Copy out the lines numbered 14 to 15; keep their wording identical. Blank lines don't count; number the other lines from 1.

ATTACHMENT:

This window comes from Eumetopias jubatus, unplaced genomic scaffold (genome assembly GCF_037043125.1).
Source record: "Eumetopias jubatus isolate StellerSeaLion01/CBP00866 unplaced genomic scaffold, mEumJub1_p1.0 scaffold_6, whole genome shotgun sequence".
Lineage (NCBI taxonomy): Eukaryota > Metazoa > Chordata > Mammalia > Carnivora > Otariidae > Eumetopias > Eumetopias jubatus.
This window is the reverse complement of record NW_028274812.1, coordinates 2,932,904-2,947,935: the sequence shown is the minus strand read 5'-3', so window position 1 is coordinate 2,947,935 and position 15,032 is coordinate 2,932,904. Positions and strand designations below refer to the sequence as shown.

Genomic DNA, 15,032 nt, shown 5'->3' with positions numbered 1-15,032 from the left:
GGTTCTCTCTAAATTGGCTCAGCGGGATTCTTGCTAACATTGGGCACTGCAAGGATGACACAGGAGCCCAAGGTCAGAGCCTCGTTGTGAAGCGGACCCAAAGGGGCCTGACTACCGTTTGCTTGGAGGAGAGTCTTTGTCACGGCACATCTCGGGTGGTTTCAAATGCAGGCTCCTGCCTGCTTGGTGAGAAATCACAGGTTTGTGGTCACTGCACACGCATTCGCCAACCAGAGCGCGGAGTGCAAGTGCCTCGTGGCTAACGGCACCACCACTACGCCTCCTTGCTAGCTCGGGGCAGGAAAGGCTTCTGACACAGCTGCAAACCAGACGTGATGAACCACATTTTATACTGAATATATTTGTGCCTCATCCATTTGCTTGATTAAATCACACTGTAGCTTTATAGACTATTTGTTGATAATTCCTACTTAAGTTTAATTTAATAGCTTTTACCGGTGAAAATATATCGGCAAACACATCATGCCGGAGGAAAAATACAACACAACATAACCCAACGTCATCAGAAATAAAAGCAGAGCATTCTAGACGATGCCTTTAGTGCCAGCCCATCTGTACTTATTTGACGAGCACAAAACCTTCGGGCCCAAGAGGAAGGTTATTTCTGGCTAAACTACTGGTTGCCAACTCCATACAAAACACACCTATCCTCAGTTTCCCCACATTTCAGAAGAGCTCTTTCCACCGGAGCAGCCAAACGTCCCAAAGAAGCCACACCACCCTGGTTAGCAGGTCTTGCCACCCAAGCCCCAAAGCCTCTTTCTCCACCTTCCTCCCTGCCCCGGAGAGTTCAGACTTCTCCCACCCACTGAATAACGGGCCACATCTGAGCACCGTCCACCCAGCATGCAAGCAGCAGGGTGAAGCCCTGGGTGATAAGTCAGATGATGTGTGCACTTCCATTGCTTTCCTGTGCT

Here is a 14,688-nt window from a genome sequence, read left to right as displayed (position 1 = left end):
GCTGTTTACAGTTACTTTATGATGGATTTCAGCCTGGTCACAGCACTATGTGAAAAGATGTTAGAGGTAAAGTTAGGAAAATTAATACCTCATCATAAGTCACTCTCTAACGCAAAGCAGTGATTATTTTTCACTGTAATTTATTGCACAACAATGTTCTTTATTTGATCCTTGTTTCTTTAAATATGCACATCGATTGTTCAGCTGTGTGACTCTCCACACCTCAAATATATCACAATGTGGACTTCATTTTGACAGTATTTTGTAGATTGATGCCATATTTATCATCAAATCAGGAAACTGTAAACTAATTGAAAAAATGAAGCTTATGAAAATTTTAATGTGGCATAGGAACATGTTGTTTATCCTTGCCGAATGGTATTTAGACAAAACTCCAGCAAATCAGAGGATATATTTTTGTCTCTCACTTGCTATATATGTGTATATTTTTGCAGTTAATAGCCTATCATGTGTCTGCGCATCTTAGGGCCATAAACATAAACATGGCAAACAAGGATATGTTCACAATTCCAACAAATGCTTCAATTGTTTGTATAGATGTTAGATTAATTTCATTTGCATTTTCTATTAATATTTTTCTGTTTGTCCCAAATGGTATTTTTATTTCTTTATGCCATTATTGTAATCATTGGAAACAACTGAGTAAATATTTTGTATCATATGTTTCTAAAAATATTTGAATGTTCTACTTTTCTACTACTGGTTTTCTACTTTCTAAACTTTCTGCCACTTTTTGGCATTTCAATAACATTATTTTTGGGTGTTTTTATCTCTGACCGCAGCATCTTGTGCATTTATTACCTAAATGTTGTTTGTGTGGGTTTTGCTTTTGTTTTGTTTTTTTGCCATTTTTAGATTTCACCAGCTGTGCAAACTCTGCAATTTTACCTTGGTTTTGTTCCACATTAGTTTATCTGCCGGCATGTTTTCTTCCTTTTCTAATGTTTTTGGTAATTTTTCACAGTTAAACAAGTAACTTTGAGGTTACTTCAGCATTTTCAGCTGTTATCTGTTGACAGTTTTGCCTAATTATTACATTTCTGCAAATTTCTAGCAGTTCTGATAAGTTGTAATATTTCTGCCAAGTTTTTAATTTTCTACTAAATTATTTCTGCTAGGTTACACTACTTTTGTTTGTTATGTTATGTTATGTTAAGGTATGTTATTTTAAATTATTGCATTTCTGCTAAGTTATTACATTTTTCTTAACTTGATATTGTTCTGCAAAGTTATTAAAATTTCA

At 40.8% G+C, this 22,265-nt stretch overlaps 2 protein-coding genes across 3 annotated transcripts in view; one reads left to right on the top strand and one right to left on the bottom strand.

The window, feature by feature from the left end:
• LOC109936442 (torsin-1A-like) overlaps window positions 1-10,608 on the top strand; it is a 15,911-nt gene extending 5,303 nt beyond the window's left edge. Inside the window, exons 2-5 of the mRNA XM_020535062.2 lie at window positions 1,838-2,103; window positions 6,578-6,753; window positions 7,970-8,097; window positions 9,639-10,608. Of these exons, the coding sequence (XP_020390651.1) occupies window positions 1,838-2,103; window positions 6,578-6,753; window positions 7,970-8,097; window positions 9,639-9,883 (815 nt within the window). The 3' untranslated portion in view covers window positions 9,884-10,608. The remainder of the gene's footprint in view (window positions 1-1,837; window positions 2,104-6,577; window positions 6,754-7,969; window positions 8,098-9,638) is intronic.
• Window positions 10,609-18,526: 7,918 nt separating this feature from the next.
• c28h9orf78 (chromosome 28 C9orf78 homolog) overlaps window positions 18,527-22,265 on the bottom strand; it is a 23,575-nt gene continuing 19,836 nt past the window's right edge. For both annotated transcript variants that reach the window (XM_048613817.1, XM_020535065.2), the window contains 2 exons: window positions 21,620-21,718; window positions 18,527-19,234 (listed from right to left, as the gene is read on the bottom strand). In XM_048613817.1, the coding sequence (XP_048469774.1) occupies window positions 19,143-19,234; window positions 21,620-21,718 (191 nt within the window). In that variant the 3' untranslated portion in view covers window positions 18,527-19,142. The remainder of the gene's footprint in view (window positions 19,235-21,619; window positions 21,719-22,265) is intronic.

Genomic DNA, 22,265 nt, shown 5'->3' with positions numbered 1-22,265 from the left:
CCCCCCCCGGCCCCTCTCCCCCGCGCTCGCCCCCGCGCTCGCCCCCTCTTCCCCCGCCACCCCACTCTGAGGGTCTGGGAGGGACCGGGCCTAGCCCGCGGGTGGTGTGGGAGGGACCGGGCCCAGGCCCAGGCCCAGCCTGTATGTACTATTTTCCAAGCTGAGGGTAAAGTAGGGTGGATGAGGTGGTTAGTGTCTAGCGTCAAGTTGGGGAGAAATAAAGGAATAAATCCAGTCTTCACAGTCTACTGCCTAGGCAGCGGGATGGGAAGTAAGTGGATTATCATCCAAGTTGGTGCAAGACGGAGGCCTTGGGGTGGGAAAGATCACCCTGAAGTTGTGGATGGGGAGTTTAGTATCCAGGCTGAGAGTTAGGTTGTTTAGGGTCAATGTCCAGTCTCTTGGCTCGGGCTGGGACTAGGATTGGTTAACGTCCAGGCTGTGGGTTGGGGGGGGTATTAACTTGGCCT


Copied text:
Genomic DNA, 22,265 nt, shown 5'->3' with positions numbered 1-22,265 from the left:
CCCCCCCCGGCCCCTCTCCCCCGCGCTCGCCCCCGCGCTCGCCCCCTCTTCCCCCGCCACCCCACTCTGAGGGTCTGGGAGGGACCGGGCCTAGCCCGCGGGTGGTGTGGGAGGGACCGGGCCCAGGCCCAGGCCCAGCCTGTATGTACTATTTTCCAAGCTGAGGGTAAAGTAGGGTGGATGAGGTGGTTAGTGTCTAGCGTCAAGTTGGGGAGAAATAAAGGAATAAATCCAGTCTTCACAGTCTACTGCCTAGGCAGCGGGATGGGAAGTAAGTGGATTATCATCCAAGTTGGTGCAAGACGGAGGCCTTGGGGTGGGAAAGATCACCCTGAAGTTGTGGATGGGGAGTTTAGTATCCAGGCTGAGAGTTAGGTTGTTTAGGGTCAATGTCCAGTCTCTTGGCTCGGGCTGGGACTAGGATTGGTTAACGTCCAGGCTGTGGGTTGGGGGGGGTATTAACTTGGCCT